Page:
city of ashur, mesopotamia
Assyrian Era – 1813 B.C
The young couple idled in a beautiful garden, watching the sparrows sing melodies into the warm sunshine. As always in the late afternoon, a frumpy, self-important man tended to the plants before them. The owner of the house kept him only, perhaps, for he was much worth his weight in gold, allowing the owner to enjoy the reputation of having the best garden in Ashur.
The owner’s daughter sat quietly by the edge of the pond, dangling her feet into the cool water, laughing as the fish tickled her feet. His son watched her quietly, lounging on a sunbed and eating fresh dates and sweetmeats offered from a servant.
Though all seemed serene, the household blessed with wealth, health and charm, the atmosphere was suffused with an aura of imperceptible dissatisfaction. The girl’s parents had been called upon by the Assyrian court of the city for the first time, and had not yet returned. She couldn’t help her worry, though she hid it behind a serene smile and a blink of her lashes. The boy was even more anxious, for as an orphan he’d only been brought to the house in an unusual act of charity; he was well aware that his situation rested upon them.
The girl was supposed to be embroidering a shawl, but had long since given up the effort, the needle, thread and silk sitting idly in her lap. The boy held a stalk in his hand, which he used to flick away any curious insects. They spoke softly, each with wistful expressions on their faces, though the expressions and feelings they implied were for very different reasons.
“You should keep your hair covered when in the presence of a man, Shuri, you know what the royal court and those high priests of the temples say,” the boy muttered as a servant came out to refill the wine.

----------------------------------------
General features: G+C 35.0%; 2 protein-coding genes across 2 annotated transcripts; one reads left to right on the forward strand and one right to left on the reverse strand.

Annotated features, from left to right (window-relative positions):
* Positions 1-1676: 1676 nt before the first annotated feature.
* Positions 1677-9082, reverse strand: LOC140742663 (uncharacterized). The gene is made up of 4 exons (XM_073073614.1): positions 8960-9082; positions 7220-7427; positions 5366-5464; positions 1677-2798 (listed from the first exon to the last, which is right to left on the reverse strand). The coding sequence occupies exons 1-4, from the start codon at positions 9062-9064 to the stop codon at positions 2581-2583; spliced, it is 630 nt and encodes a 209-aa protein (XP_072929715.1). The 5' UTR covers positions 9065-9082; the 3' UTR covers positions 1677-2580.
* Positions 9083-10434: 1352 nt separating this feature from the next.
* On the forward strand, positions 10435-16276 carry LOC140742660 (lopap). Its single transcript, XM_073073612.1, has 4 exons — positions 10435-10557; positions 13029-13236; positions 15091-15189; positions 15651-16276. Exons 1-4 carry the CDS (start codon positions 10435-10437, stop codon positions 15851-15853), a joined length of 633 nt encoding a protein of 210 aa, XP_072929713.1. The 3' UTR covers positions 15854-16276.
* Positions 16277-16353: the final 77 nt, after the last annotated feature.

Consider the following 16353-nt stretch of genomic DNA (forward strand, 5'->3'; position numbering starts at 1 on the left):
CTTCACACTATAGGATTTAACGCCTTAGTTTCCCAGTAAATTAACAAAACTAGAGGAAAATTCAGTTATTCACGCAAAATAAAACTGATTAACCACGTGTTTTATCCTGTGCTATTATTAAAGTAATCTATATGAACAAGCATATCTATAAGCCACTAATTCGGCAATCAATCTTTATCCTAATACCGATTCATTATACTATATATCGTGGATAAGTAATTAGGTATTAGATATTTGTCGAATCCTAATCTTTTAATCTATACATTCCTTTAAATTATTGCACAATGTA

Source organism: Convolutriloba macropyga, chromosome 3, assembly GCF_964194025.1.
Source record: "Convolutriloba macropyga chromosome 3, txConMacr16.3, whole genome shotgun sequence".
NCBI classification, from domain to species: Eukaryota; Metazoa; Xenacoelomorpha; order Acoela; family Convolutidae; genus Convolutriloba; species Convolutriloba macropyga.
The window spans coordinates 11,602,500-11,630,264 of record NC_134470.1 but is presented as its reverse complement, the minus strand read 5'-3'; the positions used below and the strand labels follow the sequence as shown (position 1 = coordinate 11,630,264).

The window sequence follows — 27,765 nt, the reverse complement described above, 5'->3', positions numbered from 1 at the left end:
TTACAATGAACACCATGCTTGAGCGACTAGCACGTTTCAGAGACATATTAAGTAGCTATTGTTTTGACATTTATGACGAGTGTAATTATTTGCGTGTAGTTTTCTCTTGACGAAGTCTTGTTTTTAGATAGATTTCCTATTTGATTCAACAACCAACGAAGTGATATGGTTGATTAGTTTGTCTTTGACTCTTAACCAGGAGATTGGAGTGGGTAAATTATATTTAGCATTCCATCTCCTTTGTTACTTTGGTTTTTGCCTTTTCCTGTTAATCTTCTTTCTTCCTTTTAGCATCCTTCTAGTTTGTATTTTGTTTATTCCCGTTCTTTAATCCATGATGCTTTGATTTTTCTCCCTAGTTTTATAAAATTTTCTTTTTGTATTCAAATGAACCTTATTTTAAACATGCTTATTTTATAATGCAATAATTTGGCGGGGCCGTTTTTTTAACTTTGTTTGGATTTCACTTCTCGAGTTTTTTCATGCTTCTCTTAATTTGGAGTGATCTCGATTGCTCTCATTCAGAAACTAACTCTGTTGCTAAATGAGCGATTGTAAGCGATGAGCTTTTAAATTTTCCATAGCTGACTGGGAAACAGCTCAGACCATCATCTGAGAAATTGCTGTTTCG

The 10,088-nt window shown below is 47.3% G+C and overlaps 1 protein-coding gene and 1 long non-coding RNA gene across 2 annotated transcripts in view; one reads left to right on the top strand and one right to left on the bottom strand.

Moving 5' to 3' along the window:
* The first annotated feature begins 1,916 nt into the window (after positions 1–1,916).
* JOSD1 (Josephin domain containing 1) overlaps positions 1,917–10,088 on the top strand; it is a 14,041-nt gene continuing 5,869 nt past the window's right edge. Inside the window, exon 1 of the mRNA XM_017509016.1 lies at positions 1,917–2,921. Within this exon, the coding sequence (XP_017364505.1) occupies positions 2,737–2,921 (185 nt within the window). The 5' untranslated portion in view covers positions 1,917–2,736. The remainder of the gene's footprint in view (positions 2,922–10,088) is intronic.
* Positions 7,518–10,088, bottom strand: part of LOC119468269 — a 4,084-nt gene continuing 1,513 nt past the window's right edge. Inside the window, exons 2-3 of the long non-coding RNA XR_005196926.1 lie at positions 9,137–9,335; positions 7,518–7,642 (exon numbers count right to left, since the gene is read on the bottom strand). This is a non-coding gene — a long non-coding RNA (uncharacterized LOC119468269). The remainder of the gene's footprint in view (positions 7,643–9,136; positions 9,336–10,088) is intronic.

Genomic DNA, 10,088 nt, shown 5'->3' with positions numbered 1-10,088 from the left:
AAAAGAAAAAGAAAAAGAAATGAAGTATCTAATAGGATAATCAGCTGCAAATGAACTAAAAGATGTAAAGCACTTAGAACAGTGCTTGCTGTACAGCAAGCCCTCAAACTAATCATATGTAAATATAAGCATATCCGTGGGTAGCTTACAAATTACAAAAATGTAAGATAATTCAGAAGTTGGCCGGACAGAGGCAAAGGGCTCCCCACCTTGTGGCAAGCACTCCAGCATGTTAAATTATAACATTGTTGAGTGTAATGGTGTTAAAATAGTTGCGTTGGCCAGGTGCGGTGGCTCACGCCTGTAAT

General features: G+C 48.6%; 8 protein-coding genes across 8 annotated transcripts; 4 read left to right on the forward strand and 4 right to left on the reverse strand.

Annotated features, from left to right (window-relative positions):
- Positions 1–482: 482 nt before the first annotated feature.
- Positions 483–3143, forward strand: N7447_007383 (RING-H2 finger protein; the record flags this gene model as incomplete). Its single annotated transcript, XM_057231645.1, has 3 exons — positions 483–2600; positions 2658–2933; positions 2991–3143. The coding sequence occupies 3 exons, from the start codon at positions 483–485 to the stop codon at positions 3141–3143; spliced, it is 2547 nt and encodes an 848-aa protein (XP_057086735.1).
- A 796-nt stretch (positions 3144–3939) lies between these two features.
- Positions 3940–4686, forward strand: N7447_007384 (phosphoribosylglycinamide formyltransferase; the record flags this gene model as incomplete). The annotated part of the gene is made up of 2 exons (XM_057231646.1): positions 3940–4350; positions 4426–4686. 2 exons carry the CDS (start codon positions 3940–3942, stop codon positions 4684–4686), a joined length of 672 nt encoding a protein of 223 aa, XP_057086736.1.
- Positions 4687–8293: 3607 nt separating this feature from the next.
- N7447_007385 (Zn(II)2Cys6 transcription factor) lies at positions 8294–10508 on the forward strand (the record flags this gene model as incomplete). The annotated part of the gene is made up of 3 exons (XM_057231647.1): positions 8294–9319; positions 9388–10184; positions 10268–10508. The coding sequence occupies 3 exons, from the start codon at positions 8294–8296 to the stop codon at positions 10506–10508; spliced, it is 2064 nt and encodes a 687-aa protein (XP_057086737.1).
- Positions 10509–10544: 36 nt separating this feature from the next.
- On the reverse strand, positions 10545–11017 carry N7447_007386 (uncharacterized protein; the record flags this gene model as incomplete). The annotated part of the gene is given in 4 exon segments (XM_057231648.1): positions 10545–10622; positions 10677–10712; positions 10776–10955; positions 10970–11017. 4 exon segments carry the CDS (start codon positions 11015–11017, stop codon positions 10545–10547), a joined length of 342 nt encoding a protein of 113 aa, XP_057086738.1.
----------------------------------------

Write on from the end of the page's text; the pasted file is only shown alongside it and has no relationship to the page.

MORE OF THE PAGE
“You are hardly a man, Druaga; you are my brother, so you don’t count,” Shuri sniffed in response.
“I do, according to those high priests,” Druaga replied.
“These religious figures can say what they wish; they know little of me. It wasn’t like this in the olden days,” Shuri said, morosely swishing her feet about.
“The olden days? You mean before the Assyrians conquered our city? That was many years ago; how could you know about the old days?” Druaga teased.
“Silly, it doesn’t take an old soothsayer to talk about the old days,” Shuri scoffed. “The proof is here, all around us. Our ancient people have it carved in every wall and written in every scroll, if only one can be bothered to look. You might not like the legacy of our people, Druaga, but that doesn’t mean the rest of us share your apathy.”
Druaga only squinted in response. “Well, it isn’t I who makes your parents look bad,” he muttered, but Shuri was quick to hear him.
Title: The Samsaric
Author: G.W. Lwin
Genre: Fantasy Horror
The plague of 1918 A.D:
The mortal world is in a state of devastation.
A woman wakes up in an abandoned temple of Kali, the goddess of darkness, in an ancient city of Gaya.
She does not know where she is.
She does not remember the events leading to this.
She only hears a familiar voice of a tormented man who has haunted her dreams.
He tells her a story – of a time of souls and suffering, of immortality and gods, of life and death.
This, he says, is Mesopotamia.
THE SAMSARIC is a fantasy-horror novel based on ancient vampirism, history and mythology. Set in an era widely considered to be the cradle of civilization, it is a story of once-powerful mortal races and ancient gods and goddesses to excite and inspire.
I love anything that comprises the old and the ancient full of rich history and spirituality. For me, reading and learning from our ancient past is truly a beautiful, unique and intriguing journey.
From a young age, I have felt that there were two versions of me: the old spiritual one and a young soul who still lives in his fantasy world.
However, both of these versions share one commonality – my interest in vampires from the ancient mythology and beliefs. I was mesmerised by their folklore since young.
The need to express is very strong within me. Writing, for me, provides this gateway and helps me to grow as a person. It is a life-long learning path that I gladly embark.
As a writer, I would like to improve each and every stage of writing, to possess the art of crafting words to communicate the emotions that arise from within to the readers … a vision shared by many authors.